Sunday, May 30, 2010

Introduced species

They DO count... only if they are well-established. OK, it may sound simple, but it can get complicated. Who determines when an introduced species is well-established depends on the local or regional birding or ornithologists associations based on sightings, historical records, population studies and so on... but sometimes, it can be obvious. Think about the Rock Pigeons. Most of the cities that I have visited until now holds a well-established population of this species. You may say that they are all around because of us and our food sources... but if suddenly all the people that deliberately feed them disappear, they will survive anyway. It was not included in the first edition of the Panama Birds fieldguide (back in the 70's) but now it is part of our official bird list. The populations of these birds are dynamic. There are many factors influencing the establishment of an introduced species to a region: number of individuals, habitat, adaptability, nest sites availability, competence with native or other introduced species. For instance, when I started birding (more than 15 years ago), the Saffron Finch was known only from an introduced population in the charming town of Gatun, in the Atlantic side of the Panama Canal. Back then, it was one of the main targets during the Atlantic CBC, because it was valid for the count, despite its tiny population. Since then, this species have spread along the isthmus and now is a very common resident in Panama City as well (also in some other localities, for example in Vacamonte, at the west side of the Canal). And what about the Tropical Mockingbird? First recorded in Panama City during the 30's, probably brought from Colombia as a popular cage bird due to its song, now is very hard to imagine a park or a neighborhood within Panama's main cities without them. Not only that, they have spread themselves all the way to Central America, being now not uncommon in some sites in Costa Rica. Sometimes, it is about chances of adaptability. In Panama, the urban niche was, more or less, available in order to be occupied by the House Sparrows when they arrived following its incredible expansion from North America. A pair or flocks of these birds is now a common sight at our streets, where they do not compete with any other sparrow species (contrary to what happened in other countries in South America where it competes with the Rufous-collared Sparrow). Many times, those introduced species are seen as invasor alliens that destroy the natural avifauna... but take into consideration that they simply are trying to survive and that usually we are responsible of their first occurrence after all. The ethical dilemmas abound in the literature about erradication methods, with tons of examples along the decades. Well, I think is better to let them alone with their lives... trying not to make worse the situation by introducing MORE species. What do you think?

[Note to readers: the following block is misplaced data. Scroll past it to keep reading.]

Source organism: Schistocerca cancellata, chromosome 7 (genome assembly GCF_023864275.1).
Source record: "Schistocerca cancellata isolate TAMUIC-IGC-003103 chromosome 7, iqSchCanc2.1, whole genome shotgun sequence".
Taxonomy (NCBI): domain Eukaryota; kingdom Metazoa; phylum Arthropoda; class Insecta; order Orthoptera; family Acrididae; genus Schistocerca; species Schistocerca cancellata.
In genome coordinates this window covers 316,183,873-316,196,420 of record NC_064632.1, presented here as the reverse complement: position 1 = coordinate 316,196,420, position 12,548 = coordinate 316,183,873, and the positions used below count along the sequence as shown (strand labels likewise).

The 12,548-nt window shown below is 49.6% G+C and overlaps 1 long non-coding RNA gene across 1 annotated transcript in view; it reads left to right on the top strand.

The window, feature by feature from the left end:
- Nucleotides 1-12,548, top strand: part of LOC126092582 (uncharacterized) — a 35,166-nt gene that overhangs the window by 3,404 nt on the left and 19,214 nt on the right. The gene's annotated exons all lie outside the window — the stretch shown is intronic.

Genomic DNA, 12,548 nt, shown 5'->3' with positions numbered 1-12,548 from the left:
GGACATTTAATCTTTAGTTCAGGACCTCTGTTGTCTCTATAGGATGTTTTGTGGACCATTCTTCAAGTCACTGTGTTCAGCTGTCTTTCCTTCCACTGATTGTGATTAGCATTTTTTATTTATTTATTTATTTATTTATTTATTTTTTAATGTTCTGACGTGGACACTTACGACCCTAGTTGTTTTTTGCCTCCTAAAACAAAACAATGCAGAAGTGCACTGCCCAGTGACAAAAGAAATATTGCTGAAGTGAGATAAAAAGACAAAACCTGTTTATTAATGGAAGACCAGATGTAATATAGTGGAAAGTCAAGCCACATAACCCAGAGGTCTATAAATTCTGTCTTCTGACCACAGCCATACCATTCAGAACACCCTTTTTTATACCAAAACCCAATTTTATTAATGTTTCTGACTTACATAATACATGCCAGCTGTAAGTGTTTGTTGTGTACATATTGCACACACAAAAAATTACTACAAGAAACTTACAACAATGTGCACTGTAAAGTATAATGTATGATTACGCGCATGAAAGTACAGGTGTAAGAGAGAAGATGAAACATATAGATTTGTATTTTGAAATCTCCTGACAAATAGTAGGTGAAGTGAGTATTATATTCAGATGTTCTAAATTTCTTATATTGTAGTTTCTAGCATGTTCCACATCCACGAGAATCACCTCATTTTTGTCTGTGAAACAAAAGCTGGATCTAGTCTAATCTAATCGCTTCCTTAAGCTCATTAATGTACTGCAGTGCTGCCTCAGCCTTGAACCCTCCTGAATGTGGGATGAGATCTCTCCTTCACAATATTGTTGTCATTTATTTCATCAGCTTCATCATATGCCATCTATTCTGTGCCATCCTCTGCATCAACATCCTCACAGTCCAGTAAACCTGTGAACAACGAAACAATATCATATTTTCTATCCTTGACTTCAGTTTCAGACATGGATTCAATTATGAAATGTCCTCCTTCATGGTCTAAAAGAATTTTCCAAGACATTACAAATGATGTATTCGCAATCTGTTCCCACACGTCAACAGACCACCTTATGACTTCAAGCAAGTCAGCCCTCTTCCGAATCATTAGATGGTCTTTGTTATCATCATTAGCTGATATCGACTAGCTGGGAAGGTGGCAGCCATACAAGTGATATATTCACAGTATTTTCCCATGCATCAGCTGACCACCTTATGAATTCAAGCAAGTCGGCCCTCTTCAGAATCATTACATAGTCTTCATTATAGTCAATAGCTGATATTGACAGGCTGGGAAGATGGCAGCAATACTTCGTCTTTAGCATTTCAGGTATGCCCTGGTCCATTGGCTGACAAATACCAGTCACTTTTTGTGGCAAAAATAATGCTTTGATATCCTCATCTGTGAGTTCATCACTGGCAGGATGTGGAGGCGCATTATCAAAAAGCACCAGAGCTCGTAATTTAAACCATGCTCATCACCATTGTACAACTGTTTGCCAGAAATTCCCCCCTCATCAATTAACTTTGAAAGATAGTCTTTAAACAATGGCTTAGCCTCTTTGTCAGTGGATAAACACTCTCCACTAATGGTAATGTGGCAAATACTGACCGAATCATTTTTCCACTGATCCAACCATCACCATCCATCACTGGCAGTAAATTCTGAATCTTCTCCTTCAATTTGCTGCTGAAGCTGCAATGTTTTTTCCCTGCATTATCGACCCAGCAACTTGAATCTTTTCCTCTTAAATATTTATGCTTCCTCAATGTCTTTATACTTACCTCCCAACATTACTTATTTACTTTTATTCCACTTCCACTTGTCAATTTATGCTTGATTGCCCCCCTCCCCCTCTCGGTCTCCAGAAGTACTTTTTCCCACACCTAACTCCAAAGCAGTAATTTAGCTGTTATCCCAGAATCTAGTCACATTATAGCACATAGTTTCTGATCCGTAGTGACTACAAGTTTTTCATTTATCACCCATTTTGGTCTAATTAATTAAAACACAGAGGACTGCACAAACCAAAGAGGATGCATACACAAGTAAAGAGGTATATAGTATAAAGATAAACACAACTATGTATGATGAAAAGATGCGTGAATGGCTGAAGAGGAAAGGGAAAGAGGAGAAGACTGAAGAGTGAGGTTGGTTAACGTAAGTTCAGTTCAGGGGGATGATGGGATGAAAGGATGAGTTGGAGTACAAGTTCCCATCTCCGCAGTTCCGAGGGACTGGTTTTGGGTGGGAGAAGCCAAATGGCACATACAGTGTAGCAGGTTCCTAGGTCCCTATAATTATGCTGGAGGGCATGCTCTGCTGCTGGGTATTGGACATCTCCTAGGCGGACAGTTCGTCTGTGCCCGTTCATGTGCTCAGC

1 comment:

  1. are you sure about the introduction of the saffron finch vs indigenous.